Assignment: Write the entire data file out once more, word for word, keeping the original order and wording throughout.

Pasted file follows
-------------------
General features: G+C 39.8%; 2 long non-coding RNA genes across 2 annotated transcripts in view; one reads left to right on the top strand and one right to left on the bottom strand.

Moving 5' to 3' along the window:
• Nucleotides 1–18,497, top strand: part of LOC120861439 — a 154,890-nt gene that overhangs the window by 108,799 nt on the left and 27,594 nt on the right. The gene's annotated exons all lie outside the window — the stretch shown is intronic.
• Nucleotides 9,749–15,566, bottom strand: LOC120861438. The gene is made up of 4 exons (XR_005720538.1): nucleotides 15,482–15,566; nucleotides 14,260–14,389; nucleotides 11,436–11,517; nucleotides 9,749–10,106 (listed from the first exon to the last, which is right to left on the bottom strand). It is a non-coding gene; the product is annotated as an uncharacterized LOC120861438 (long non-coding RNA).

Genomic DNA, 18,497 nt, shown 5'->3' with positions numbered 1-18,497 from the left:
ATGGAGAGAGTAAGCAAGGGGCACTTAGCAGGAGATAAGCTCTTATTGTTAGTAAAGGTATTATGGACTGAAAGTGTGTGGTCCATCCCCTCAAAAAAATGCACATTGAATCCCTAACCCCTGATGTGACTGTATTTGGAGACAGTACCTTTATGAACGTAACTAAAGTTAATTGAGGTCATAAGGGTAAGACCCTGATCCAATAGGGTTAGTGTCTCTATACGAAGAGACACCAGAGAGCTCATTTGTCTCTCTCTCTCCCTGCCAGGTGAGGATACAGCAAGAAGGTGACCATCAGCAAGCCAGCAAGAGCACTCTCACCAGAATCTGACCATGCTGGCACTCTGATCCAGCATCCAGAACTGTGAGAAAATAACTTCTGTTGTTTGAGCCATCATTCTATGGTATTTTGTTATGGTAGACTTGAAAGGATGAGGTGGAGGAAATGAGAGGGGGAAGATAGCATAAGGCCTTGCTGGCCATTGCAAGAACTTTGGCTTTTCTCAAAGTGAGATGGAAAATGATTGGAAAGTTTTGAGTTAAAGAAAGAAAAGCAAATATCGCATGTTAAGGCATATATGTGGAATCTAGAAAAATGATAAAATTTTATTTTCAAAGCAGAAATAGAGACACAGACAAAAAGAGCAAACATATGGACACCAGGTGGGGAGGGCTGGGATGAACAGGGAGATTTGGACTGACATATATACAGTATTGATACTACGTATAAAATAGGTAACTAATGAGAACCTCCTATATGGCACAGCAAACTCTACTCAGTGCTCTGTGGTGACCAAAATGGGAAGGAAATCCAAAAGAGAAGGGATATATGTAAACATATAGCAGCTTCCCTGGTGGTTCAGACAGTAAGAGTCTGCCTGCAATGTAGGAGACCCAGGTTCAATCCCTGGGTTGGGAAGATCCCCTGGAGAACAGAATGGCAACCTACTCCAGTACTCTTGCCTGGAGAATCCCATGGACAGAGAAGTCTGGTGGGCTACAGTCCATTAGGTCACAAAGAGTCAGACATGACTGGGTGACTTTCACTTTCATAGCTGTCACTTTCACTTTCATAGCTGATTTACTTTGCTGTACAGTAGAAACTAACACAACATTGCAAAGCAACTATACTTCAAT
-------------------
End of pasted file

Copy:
General features: G+C 39.8%; 2 long non-coding RNA genes across 2 annotated transcripts in view; one reads left to right on the top strand and one right to left on the bottom strand.

Moving 5' to 3' along the window:
• Nucleotides 1–18,497, top strand: part of LOC120861439 — a 154,890-nt gene that overhangs the window by 108,799 nt on the left and 27,594 nt on the right. The gene's annotated exons all lie outside the window — the stretch shown is intronic.
• Nucleotides 9,749–15,566, bottom strand: LOC120861438. The gene is made up of 4 exons (XR_005720538.1): nucleotides 15,482–15,566; nucleotides 14,260–14,389; nucleotides 11,436–11,517; nucleotides 9,749–10,106 (listed from the first exon to the last, which is right to left on the bottom strand). It is a non-coding gene; the product is annotated as an uncharacterized LOC120861438 (long non-coding RNA).

Genomic DNA, 18,497 nt, shown 5'->3' with positions numbered 1-18,497 from the left:
ATGGAGAGAGTAAGCAAGGGGCACTTAGCAGGAGATAAGCTCTTATTGTTAGTAAAGGTATTATGGACTGAAAGTGTGTGGTCCATCCCCTCAAAAAAATGCACATTGAATCCCTAACCCCTGATGTGACTGTATTTGGAGACAGTACCTTTATGAACGTAACTAAAGTTAATTGAGGTCATAAGGGTAAGACCCTGATCCAATAGGGTTAGTGTCTCTATACGAAGAGACACCAGAGAGCTCATTTGTCTCTCTCTCTCCCTGCCAGGTGAGGATACAGCAAGAAGGTGACCATCAGCAAGCCAGCAAGAGCACTCTCACCAGAATCTGACCATGCTGGCACTCTGATCCAGCATCCAGAACTGTGAGAAAATAACTTCTGTTGTTTGAGCCATCATTCTATGGTATTTTGTTATGGTAGACTTGAAAGGATGAGGTGGAGGAAATGAGAGGGGGAAGATAGCATAAGGCCTTGCTGGCCATTGCAAGAACTTTGGCTTTTCTCAAAGTGAGATGGAAAATGATTGGAAAGTTTTGAGTTAAAGAAAGAAAAGCAAATATCGCATGTTAAGGCATATATGTGGAATCTAGAAAAATGATAAAATTTTATTTTCAAAGCAGAAATAGAGACACAGACAAAAAGAGCAAACATATGGACACCAGGTGGGGAGGGCTGGGATGAACAGGGAGATTTGGACTGACATATATACAGTATTGATACTACGTATAAAATAGGTAACTAATGAGAACCTCCTATATGGCACAGCAAACTCTACTCAGTGCTCTGTGGTGACCAAAATGGGAAGGAAATCCAAAAGAGAAGGGATATATGTAAACATATAGCAGCTTCCCTGGTGGTTCAGACAGTAAGAGTCTGCCTGCAATGTAGGAGACCCAGGTTCAATCCCTGGGTTGGGAAGATCCCCTGGAGAACAGAATGGCAACCTACTCCAGTACTCTTGCCTGGAGAATCCCATGGACAGAGAAGTCTGGTGGGCTACAGTCCATTAGGTCACAAAGAGTCAGACATGACTGGGTGACTTTCACTTTCATAGCTGTCACTTTCACTTTCATAGCTGATTTACTTTGCTGTACAGTAGAAACTAACACAACATTGCAAAGCAACTATACTTCAAT